In the classic formula the sugar will often take the form of brown sugar. This is often muddled in the glass with the bitters. It, usually, never quite dissolves, giving the drink a nice rustic grittiness. It could be anything sweet, however. Maple syrup, agave or fruit syrups all work well.
You can also make your own spice or other flavoured syrups. Again, thinking about the flavours in your spirit and pairing those flavours goes a long way. The sugar element plays an important role in this cocktail.
Sugar balances bitter flavour. It also buffers the heat of the alcohol and helps make high proof spirits more palatable. Most important, perhaps, is that it works really well to enhance flavour. In other words, it just makes everything taste better.
The Golden Ratio
When you’re putting it all together you’ll want to use 2 ounces of spirit, 2 dashes of bitters and vary the sugar a little depending on how sweet it is. If you’re using crystal sugar use ½ tsp. With a simple syrup use 1 tsp. Some syrups, like maple syrup, are sweeter so adjust downwards. If it's not sweet enough you can always add more.
This is a spirit forward cocktail, which means you want to stir and strain. That will give you just the right amount of chilling and dilution without aerating your spirit too much. Finally, throw a garnish on it. Make it interesting, make it beautiful. Get out there and explore. Most importantly, make it your own!
4 New Recipes Using the Old Fashioned Formula
1. Rooted in Canada
- 2 ounces Stillhead B-Word Canadian Whisky
- 2 dashes Rootside Root Beer Bitters
- ¼ oz high quality maple syrup
Add all ingredients to a mixing glass filled with ice. Stir and strain into a rocks glass filled with ice. Garnish with an orange twist. This is a fairly classic whiskey Old Fashioned. With a distinctly Canadian twist. Stillhead’s B-Word is made in a way that is very similar to bourbon, but it is at its heart a Canadian whisky. Maple syrup is a fantastic pairing with whisky and the root beer bitters work well with the spicy notes in this particular whiskey. If you really want to add some unique character, smoke your glass with some cherry wood chips, or garnish with a cinnamon sugar rim!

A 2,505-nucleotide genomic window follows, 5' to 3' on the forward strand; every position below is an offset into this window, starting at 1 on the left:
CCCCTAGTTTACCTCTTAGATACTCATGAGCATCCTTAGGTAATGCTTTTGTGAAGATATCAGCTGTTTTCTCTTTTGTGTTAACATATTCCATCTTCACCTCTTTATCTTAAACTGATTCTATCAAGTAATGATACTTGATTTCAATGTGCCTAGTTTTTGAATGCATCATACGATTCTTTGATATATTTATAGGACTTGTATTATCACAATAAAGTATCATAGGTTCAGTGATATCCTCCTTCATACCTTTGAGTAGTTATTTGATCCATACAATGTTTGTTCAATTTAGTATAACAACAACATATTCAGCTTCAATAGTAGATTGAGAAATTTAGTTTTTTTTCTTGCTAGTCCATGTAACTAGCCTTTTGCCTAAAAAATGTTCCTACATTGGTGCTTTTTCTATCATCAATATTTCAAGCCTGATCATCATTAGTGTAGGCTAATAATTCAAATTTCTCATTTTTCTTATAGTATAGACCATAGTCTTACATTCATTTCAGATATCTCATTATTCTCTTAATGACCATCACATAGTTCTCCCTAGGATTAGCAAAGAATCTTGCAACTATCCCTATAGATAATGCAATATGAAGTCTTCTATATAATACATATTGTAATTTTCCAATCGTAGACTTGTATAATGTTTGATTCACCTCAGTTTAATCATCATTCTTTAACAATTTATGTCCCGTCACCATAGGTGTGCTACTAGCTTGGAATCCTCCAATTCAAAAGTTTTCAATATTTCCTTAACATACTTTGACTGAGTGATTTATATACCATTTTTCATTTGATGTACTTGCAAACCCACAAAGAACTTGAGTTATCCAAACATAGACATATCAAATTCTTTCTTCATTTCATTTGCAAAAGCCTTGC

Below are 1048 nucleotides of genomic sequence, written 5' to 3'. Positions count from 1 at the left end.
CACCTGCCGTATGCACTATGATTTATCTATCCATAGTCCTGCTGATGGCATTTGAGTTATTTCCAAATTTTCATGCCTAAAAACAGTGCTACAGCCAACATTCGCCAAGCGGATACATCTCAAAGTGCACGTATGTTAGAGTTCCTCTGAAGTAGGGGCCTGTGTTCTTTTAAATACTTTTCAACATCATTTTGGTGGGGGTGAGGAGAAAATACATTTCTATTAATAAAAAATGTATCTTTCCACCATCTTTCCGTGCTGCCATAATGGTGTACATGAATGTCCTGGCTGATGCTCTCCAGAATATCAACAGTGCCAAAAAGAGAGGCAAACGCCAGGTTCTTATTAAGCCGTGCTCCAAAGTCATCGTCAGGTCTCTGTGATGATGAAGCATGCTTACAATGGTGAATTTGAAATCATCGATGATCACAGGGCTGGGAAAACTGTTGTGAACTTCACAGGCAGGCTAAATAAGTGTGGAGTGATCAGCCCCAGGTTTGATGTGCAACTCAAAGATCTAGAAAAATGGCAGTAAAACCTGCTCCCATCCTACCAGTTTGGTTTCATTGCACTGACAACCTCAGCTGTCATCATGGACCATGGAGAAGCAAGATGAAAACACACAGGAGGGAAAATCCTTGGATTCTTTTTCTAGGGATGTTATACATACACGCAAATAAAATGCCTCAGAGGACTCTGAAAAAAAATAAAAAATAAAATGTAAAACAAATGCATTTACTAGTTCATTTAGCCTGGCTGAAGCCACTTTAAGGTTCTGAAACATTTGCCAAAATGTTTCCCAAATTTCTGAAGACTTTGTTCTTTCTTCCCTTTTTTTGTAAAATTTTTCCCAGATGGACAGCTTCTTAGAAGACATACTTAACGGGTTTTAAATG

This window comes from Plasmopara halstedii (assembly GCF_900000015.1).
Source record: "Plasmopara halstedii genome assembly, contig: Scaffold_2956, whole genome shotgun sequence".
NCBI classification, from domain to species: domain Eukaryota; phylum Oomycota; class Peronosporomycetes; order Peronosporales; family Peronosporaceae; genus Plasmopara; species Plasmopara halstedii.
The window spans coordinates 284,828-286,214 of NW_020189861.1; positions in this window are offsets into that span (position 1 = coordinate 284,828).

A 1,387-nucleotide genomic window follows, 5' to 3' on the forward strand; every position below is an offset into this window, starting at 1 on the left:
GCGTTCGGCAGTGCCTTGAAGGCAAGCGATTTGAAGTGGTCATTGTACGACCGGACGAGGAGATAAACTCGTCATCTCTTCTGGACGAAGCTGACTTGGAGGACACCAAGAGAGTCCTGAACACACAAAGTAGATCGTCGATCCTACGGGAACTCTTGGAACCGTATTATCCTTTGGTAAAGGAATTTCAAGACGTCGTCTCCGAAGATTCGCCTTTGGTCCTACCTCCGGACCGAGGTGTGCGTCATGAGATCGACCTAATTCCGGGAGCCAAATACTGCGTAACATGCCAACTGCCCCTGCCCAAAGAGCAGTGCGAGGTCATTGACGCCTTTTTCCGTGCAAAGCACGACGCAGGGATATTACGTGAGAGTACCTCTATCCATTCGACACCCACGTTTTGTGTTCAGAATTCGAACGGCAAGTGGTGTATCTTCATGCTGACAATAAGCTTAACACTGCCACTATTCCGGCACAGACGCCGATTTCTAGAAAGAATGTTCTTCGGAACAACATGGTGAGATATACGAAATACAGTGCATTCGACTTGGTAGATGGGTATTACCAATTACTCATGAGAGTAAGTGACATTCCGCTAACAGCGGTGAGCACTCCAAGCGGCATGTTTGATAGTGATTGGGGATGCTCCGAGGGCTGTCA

2. Proud & Sweet Pomelo
- 2 ounces of Hornitos Reposado
- 2 dashes of grapefruit bitters (check out How Sweet Eats DIY recipe!)
- ¼ oz agave syrup
- Garnish a grapefruit wedge with rock salt
Add all ingredients to a mixing glass filled with ice. Stir and strain into a rocks glass filled with ice. Garnish with an orange twist. This Old Fashioned is inspired by the Paloma and marries grapefruit and agave flavours. For a little more interest and texture, you can add a cinnamon sugar rim.
3. Island Lemon Old Fashioned
- 1 ½ ounces Sheringham Lemon Liquer
- ½ tsp simple syrup
- 2 dashes yuzu or orange bitters
- Lemon peel on a cocktail stick
Add all of the ingredients to a mixing glass filled with ice. Stir and strain into a rocks glass filled with ice. Garnish with a large lemon wedge on a cocktail stick. This version is going to be less spirit forward, but offers a variety of opportunities to switch it up and add more of your favourite Sheringham Vodka.
4. The Very Old Fashioned
- 1 ½ ounces Bombay Sapphire Gin
- ½ tsp Triple Sec
- ½ ounce simple syrup
- 2 dashes Peychaud’s bitters
- Orange twist to finish
Add all ingredients to a mixing glass filled with ice. Stir and strain into a rocks glass filled with ice. Garnish with an orange twist. Beyond simply switching out one spirit for another we can also combine different combinations of spirit. In this case we are adding a little triple sec. If you really want to take things to another level try rinsing your glass with a little Absinthe or Pastis.